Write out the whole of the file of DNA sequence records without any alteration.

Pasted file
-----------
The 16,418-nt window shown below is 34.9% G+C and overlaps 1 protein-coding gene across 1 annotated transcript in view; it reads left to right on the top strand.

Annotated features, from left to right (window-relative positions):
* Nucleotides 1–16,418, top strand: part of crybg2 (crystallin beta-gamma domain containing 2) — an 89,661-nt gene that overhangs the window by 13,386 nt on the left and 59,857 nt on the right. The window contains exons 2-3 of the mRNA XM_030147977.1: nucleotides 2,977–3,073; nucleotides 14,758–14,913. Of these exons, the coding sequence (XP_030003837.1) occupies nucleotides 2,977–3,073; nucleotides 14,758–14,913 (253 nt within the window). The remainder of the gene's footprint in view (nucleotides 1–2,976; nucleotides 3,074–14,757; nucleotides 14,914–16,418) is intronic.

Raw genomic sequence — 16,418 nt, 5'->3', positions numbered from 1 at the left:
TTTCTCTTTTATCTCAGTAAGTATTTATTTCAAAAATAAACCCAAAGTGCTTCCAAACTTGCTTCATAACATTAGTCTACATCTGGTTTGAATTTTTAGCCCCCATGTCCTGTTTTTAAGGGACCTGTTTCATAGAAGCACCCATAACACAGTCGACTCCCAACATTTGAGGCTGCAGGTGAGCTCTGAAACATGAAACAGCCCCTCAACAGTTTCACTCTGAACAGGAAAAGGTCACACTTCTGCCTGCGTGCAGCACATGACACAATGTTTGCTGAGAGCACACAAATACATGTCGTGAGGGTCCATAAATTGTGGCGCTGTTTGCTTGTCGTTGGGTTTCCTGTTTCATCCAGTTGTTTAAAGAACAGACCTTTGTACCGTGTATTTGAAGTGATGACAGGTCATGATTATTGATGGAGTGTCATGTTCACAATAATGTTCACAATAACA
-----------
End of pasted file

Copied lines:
The 16,418-nt window shown below is 34.9% G+C and overlaps 1 protein-coding gene across 1 annotated transcript in view; it reads left to right on the top strand.

Annotated features, from left to right (window-relative positions):
* Nucleotides 1–16,418, top strand: part of crybg2 (crystallin beta-gamma domain containing 2) — an 89,661-nt gene that overhangs the window by 13,386 nt on the left and 59,857 nt on the right. The window contains exons 2-3 of the mRNA XM_030147977.1: nucleotides 2,977–3,073; nucleotides 14,758–14,913. Of these exons, the coding sequence (XP_030003837.1) occupies nucleotides 2,977–3,073; nucleotides 14,758–14,913 (253 nt within the window). The remainder of the gene's footprint in view (nucleotides 1–2,976; nucleotides 3,074–14,757; nucleotides 14,914–16,418) is intronic.

Raw genomic sequence — 16,418 nt, 5'->3', positions numbered from 1 at the left:
TTTCTCTTTTATCTCAGTAAGTATTTATTTCAAAAATAAACCCAAAGTGCTTCCAAACTTGCTTCATAACATTAGTCTACATCTGGTTTGAATTTTTAGCCCCCATGTCCTGTTTTTAAGGGACCTGTTTCATAGAAGCACCCATAACACAGTCGACTCCCAACATTTGAGGCTGCAGGTGAGCTCTGAAACATGAAACAGCCCCTCAACAGTTTCACTCTGAACAGGAAAAGGTCACACTTCTGCCTGCGTGCAGCACATGACACAATGTTTGCTGAGAGCACACAAATACATGTCGTGAGGGTCCATAAATTGTGGCGCTGTTTGCTTGTCGTTGGGTTTCCTGTTTCATCCAGTTGTTTAAAGAACAGACCTTTGTACCGTGTATTTGAAGTGATGACAGGTCATGATTATTGATGGAGTGTCATGTTCACAATAATGTTCACAATAACA